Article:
What are the effects of e-cigarettes on cardiovascular function?
There are estimated 1.3 billion smokers worldwidely, and the incidence of smoking-related diseases and cancer deaths is increasing every year. A variety of smoking cessation drugs, including nicotine replacement therapy, wellbutrin and vanilicin, as well as behavioral support, have been developed by various institutions to be the most effective way to quit smoking. However, even with the best methods, the relapse rate within six months is about 75 per cent. E-cigarettes use batteries to electrically heat a solution containing propylene glycol or glycerin, water, flavouring agents and nicotine as an alternative to conventional cigarettes. E-cigarettes have become the most popular smoking cessation aid in England, but information about their impact on cardiovascular function is limited. What are the effects of e-cigarettes on cardiovascular function?
e-cigarette have become the most popular smoking cessation aid in England, And there is evidence that they are effective as AIDS to smoking cessation. However, data on their effects on cardiovascular function are limited and there is a lack of consensus on their potential effects in the smoking cessation community: consequently, further research has been requested by the European Parliament, the British Medical Association, regulatory agencies, clinicians and researchers Lancet; BMC Public Health; As e-cigarettes are not solely nicotine-based products, existing research exploring the effects of nicotine on the cardio-vasculature.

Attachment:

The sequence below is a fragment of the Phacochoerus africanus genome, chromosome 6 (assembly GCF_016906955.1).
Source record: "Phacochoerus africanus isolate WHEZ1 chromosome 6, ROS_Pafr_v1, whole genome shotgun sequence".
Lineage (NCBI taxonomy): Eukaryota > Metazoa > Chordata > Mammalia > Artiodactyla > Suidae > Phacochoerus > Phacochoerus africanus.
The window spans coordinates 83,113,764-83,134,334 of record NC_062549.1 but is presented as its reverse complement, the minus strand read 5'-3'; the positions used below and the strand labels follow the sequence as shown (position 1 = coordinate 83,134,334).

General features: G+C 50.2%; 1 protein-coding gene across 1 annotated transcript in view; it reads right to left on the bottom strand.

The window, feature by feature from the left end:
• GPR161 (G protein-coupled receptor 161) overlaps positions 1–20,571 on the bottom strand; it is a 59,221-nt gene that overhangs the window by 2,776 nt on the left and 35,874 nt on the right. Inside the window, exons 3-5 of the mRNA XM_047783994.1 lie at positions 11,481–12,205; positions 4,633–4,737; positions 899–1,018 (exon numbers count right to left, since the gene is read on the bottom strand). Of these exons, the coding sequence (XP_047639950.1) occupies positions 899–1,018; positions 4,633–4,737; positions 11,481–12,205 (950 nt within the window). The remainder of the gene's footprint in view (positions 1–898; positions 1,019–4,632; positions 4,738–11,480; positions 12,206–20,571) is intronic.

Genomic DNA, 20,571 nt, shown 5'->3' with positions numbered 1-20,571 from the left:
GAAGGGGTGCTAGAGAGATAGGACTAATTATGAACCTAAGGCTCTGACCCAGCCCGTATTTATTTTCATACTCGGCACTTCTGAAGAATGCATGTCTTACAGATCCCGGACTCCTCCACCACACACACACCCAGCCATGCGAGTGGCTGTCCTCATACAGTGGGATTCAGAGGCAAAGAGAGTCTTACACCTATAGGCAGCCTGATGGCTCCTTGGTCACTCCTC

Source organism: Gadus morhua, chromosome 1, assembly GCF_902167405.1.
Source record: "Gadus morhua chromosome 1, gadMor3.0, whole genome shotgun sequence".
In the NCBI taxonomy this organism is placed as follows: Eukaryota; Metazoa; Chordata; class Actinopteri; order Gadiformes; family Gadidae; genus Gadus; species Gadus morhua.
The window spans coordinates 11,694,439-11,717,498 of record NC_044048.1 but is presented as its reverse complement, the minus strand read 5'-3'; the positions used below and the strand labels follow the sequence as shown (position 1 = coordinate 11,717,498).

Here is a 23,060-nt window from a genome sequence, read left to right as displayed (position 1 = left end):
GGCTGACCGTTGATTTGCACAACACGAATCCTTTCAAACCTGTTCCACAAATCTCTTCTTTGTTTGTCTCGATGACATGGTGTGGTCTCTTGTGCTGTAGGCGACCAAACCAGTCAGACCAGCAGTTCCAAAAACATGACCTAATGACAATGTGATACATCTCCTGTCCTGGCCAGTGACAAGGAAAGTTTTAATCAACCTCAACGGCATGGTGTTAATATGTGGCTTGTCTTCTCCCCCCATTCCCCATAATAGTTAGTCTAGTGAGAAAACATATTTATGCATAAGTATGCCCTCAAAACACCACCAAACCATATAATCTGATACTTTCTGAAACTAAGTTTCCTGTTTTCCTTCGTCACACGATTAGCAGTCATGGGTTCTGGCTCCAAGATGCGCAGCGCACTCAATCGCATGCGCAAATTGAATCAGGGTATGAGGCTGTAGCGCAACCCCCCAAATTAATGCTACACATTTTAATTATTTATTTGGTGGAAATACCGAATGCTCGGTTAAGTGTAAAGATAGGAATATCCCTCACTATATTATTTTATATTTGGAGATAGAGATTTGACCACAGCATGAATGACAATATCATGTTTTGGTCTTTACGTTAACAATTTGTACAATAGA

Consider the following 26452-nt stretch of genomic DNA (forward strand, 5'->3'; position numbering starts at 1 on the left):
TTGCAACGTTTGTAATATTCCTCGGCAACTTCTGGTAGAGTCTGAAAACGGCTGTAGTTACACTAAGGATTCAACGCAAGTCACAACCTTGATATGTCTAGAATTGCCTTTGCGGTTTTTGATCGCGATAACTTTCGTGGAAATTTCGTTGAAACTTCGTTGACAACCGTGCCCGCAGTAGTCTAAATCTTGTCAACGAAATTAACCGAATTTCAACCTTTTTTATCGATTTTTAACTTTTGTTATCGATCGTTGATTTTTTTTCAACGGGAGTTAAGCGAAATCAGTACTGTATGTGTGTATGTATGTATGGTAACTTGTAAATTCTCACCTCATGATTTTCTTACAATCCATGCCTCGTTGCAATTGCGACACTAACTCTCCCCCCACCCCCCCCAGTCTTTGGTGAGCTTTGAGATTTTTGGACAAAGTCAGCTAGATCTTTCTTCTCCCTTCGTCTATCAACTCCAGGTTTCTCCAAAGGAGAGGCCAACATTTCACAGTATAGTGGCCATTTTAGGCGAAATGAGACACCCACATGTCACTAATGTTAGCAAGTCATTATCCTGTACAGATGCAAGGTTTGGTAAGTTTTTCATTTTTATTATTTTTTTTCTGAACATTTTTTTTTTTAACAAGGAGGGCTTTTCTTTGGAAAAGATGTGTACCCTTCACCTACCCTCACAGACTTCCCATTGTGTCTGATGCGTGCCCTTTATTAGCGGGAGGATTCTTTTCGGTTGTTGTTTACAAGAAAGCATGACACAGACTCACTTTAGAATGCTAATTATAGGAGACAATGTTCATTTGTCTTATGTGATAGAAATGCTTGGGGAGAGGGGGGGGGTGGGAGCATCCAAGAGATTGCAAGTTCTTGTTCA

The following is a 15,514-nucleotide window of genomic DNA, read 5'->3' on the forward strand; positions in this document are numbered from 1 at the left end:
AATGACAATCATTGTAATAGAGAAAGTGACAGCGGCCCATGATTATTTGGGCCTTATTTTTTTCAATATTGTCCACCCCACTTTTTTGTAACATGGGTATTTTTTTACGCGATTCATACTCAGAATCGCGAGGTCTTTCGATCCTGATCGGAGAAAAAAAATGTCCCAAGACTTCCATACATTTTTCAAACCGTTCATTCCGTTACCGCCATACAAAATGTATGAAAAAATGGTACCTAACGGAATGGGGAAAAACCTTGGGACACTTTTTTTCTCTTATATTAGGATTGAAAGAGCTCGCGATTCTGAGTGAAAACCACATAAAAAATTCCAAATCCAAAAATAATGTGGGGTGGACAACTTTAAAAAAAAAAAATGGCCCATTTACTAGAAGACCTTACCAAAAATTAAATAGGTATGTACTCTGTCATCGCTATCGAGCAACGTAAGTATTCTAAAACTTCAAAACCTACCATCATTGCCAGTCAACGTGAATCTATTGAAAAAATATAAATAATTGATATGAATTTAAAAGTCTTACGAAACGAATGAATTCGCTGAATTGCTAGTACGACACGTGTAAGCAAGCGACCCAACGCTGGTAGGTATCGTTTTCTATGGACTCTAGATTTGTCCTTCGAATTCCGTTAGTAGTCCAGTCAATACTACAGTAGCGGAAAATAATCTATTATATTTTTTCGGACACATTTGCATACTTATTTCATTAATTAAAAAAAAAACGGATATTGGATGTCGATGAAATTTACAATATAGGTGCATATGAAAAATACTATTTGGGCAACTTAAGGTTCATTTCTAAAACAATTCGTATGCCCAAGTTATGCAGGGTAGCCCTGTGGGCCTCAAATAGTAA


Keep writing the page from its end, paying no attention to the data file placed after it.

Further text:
This is a practical, 3-group, randomized, evaluator blind, single-center trial to explore the cardiovascular physiological effects of using e-cigarettes nicotine-free and nicotine-free, assessed separately, combined with behavioral support as a smoking cessation method compared with a combination of NRT and behavioral support.The primary outcome will be macro-vascular function, determined by a Flow Mediated Dilatation ultrasound assessment, 6 months following participants’ “quit date”.
Participants will be assessed at baseline, 3 days following their self-determined “quit date”, at intervention end 3 months and 6 months following their “quite date”. Findings are expected to give an indication of the cardiovascular effects of e-cigarettes both in the short- and in the medium-term period, informing the general public, policy holders and researchers, helping to define the future role of e-cigarettes as a smoking cessation aid.